The embodiment of an apparatus for the performance of the present method described with reference to FIG. 1 is equipped with a grooving station provided with three heatable rolls 8, 9, 10. If desired, a grooving station equipped with only two rolls 8 and 9 may be employed and the longitudinally grooved paper web emerging from the gap between the said rolls may be allowed to continue horizontally without resting on the surface of the roll 9. It is then recommended, however, that the paper web be first allowed to pass through a drying device before it is supplied to the inlet funnel 41 of a cording machine or wound onto the roll. It may also be stated that many types of raw paper are sufiiciently ductile without being previously moistened so that they can be supplied directly to the longitudinally stretching station and then to the grooving station, which renders heating of any kind of the rolls of such stations superfluous.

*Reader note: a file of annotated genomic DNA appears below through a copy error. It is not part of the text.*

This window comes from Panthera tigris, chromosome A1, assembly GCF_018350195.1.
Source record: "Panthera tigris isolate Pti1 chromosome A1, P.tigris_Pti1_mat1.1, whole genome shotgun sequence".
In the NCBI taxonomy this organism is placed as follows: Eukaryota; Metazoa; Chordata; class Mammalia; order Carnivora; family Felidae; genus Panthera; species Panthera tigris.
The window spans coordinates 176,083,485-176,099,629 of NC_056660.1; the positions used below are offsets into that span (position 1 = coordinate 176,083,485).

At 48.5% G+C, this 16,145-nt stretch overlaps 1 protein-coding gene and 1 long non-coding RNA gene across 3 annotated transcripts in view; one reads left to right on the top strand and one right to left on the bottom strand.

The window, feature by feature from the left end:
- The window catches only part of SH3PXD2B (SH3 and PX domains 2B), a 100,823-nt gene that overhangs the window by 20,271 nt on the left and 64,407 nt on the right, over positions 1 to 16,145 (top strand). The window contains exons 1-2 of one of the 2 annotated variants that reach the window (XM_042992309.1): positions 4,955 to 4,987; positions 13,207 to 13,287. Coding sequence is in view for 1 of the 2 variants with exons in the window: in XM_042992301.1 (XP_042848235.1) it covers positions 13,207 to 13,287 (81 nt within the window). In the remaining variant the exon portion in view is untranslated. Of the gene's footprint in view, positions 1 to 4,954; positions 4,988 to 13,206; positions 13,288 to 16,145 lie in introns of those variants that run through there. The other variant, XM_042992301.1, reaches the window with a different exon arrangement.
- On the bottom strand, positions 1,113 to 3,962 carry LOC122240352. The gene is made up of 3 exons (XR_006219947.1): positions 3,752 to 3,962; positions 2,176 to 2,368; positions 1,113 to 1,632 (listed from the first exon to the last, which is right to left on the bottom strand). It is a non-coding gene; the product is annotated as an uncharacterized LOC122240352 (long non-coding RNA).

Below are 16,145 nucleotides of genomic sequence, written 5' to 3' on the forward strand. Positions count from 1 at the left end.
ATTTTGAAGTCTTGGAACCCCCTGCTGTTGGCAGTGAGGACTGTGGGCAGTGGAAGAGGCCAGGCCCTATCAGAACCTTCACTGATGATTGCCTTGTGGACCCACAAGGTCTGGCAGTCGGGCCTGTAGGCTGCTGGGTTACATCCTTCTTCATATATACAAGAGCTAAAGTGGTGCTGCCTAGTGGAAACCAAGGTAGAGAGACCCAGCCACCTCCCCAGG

What we claim is: 1. The method of treating an elongated web of fibrous material to render the same particularly adapted to be gathered transversely and enclosed in a wrapper to make a filter cord subdividable into filter rods and filter plugs for cigarettes, the steps comprising:
advancing an essentially in elastic web of the material through the bight between a pair of meshing rotating rolls provided with narrow longitudinal grooves parallel to the axes of the rolls alternating with narrow longitudinal ribs parallel to the axes of the rolls which engage the web and prevent appreciable longitudinal contraction thereof so that the web is stretched longitudinally to loosen and expose fibers in a plurality of closely-spaced successive narrow areas disposed transversely of the web without substantial impairment of the longitudinal continuity of the web; and